# RTOS Scheduling Algorithms

I am trying to choose the best scheduling algorithm for my application. My application will have periodic tasks, non-periodic tasks and interrupts.

The schedualing algorithm that shows up most on google is RMA (Rate Monotonic Analysis). But this is for periodics tasks and does not seem to account for the possibility of mutual exclusion with a lower priority task. Not to mention the priority of a task is only assigned based on its period. What if I have a task with a period of 1000 Seconds and needs to execute for 3mS? With RMA, it can take all 1000 Seconds to complete that 3mS of work. I need to be able to set a deadline of say 5mS.

I did also see “Deadline Monotonic Analysis” which allows me to put a deadline on a task. But this also does not account for mutual exclusion.

How does one assign task priorities with periodic, non-periodic and interrupts with shared resources using Mutexes? I have read a lot that it’s best practice to make all tasks independent and not share any resources at all. But then why does the mutex exist if it just causes problems?

Is there a way to account for all this with an algorithm? Say I have all taks and their info in a spreadsheet, can I use an algorithm that can say with high centainty that it is schedualable and all critical tasks will meet their deadline?

rtel wrote on Monday, February 19, 2018:

First you have to decide what the requirements of your system are, and how much spare cpu cycles you have. Most applications only have a few, if any, really hard real time requirements and planets of spare cpu cycles, so ensuring the real time responses is not too difficult. Only if you have multiple hard real time requirements and little spare cpu time, or a safety critical system that must be mathematically probable, is such scrutiny required. Do you fall into one of those categories?

First, note that Tasks and Interrupts are different class of things, and their priorities doen’t directly interract, until you break up the interrupt processing into two piece, by moving part of it into a task-like operation (maybe not quite just a task, as you get features like the FreeRTOS timer/pend function task that can do some things at a lighter weight than using a full task for each thing.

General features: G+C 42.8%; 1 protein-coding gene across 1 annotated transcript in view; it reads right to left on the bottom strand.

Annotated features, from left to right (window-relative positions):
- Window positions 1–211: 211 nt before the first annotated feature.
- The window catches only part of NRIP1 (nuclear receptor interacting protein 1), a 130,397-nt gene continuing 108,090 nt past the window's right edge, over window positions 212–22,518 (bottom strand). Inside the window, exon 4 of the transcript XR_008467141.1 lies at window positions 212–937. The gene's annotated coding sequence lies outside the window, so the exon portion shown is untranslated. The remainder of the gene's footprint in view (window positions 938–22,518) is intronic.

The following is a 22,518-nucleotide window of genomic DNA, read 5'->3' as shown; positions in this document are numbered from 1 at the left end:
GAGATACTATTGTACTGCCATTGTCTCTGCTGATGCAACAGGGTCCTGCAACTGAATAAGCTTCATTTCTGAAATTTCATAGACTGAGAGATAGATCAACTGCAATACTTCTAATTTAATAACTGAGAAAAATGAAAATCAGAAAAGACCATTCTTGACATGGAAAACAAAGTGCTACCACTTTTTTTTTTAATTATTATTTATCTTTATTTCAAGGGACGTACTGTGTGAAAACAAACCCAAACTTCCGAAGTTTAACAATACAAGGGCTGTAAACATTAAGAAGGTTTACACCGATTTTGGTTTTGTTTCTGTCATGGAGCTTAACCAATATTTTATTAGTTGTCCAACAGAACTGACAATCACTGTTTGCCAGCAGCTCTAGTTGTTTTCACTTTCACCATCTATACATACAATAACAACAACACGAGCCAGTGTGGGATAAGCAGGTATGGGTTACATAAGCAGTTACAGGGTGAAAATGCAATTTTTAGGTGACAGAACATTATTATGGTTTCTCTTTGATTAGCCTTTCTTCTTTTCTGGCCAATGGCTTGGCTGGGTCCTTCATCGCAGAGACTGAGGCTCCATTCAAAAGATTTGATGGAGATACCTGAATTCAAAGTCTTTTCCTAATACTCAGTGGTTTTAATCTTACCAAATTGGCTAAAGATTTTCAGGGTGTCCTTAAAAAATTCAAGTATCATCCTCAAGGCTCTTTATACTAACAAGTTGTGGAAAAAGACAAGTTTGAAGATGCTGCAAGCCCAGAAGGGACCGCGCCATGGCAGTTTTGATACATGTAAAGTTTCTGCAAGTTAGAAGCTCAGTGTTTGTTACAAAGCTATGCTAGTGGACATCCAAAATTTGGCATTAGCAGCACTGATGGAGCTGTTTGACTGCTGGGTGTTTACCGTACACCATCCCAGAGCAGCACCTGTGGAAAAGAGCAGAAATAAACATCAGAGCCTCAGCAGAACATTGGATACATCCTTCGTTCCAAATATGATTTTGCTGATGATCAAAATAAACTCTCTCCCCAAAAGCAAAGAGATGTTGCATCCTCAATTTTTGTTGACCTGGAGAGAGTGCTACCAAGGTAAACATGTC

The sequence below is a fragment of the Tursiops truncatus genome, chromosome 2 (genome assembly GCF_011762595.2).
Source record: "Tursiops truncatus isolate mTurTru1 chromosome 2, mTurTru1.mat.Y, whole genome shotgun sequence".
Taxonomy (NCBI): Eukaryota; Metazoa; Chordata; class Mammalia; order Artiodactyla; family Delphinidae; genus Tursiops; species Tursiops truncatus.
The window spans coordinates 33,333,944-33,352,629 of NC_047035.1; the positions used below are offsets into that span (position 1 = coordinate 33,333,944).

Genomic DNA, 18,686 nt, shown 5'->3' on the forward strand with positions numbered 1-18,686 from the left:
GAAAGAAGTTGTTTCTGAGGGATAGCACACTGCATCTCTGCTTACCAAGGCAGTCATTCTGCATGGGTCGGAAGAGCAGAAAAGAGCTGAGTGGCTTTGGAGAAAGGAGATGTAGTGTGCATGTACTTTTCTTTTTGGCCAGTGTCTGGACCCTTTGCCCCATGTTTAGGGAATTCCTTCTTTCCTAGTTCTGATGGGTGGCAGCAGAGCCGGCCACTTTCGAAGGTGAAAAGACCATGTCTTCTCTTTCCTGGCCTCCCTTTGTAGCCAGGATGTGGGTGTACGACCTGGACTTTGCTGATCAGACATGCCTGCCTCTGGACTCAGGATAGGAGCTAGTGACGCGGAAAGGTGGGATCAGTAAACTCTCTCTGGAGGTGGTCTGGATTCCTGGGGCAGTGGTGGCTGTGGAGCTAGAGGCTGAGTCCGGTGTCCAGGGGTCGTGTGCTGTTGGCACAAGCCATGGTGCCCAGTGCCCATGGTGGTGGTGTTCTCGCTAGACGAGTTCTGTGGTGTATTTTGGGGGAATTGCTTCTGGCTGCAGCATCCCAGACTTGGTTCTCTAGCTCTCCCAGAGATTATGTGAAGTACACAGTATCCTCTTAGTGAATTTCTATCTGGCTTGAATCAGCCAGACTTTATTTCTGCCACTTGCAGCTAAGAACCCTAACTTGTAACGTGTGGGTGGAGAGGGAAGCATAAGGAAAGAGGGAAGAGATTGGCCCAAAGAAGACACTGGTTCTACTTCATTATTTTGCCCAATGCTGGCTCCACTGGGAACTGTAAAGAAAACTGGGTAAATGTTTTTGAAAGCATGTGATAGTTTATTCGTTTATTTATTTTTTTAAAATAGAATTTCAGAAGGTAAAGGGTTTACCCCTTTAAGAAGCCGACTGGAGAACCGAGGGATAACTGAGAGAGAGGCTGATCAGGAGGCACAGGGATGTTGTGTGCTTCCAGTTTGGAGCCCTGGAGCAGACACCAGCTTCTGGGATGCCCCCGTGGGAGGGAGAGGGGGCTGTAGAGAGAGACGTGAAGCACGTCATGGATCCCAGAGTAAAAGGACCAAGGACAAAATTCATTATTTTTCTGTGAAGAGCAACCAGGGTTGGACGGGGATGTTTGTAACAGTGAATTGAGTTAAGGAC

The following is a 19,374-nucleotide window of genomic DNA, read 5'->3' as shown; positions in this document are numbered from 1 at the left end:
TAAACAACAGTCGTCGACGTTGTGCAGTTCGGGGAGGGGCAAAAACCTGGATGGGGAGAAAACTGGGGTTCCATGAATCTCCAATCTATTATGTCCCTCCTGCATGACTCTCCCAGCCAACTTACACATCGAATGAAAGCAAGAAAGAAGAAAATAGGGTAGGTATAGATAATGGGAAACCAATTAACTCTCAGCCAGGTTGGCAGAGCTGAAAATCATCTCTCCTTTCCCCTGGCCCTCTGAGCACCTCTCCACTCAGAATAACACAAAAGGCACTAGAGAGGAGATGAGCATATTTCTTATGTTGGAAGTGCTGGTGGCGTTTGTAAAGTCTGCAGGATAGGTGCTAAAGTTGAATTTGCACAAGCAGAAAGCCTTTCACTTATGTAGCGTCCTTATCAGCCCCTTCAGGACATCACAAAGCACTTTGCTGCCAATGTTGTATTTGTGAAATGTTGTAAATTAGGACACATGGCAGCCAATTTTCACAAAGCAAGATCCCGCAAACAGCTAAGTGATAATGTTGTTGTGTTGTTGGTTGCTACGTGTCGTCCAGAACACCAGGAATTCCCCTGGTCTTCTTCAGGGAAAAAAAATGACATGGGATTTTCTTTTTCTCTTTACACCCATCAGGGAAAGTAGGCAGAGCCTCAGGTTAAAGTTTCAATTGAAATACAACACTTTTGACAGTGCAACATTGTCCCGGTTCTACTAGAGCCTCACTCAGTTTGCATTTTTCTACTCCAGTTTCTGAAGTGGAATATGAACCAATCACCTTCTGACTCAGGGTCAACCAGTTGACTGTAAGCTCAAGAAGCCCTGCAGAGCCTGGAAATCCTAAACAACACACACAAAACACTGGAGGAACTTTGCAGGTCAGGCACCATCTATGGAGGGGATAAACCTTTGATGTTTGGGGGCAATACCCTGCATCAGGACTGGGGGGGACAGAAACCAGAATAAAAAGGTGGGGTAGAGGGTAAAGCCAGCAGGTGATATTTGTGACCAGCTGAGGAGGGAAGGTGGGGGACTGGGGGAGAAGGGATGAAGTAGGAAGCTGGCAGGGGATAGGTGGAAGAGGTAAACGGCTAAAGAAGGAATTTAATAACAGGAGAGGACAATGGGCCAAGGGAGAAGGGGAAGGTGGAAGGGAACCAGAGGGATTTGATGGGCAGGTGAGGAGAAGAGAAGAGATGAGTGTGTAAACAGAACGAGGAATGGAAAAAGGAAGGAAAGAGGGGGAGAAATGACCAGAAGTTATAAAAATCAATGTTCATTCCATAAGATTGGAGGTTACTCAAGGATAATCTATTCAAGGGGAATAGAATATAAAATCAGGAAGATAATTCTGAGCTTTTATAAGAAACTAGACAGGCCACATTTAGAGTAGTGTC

Deadline based priorities I find tend to be a good starting point. Mutex Priority Inheretance helps a lot with your sharing with a lower priority task. You want to get done the short deadline, quick operatations in preference to the operations which have a longer deadline.

PROOF of schedualability is hard in general, but often can be done using known specifics of a given system (and often you need to build the system and measure things to be able to say much in particular, or you are just guessing on how much work an operation really is). When you have shared resources, things get a lot more complicated, as you not only need to know the total work being done, but how much work might need to be done by other operations while they hold a shared resource.

Shared resources are often inevitable, being inherent in the definition of the work needing to be done, accessing a shared device or devices on a shared bus, or needing access to data that needs to be shared amoung the tasks.